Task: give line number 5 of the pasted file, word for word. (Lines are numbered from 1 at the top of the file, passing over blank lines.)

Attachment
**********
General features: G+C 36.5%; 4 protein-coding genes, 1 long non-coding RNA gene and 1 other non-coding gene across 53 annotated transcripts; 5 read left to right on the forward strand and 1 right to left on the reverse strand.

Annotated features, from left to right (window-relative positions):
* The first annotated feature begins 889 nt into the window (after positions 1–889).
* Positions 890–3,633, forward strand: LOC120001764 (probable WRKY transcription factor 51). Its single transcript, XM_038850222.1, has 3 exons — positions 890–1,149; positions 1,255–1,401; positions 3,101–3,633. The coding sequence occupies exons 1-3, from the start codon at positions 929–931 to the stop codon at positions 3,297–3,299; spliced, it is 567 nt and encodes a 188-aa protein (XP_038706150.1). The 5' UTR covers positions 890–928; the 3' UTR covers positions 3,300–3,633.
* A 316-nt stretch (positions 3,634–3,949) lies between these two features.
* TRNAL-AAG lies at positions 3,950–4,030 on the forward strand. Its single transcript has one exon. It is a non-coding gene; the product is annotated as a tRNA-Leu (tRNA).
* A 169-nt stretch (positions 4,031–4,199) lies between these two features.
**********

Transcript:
* A 316-nt stretch (positions 3,634–3,949) lies between these two features.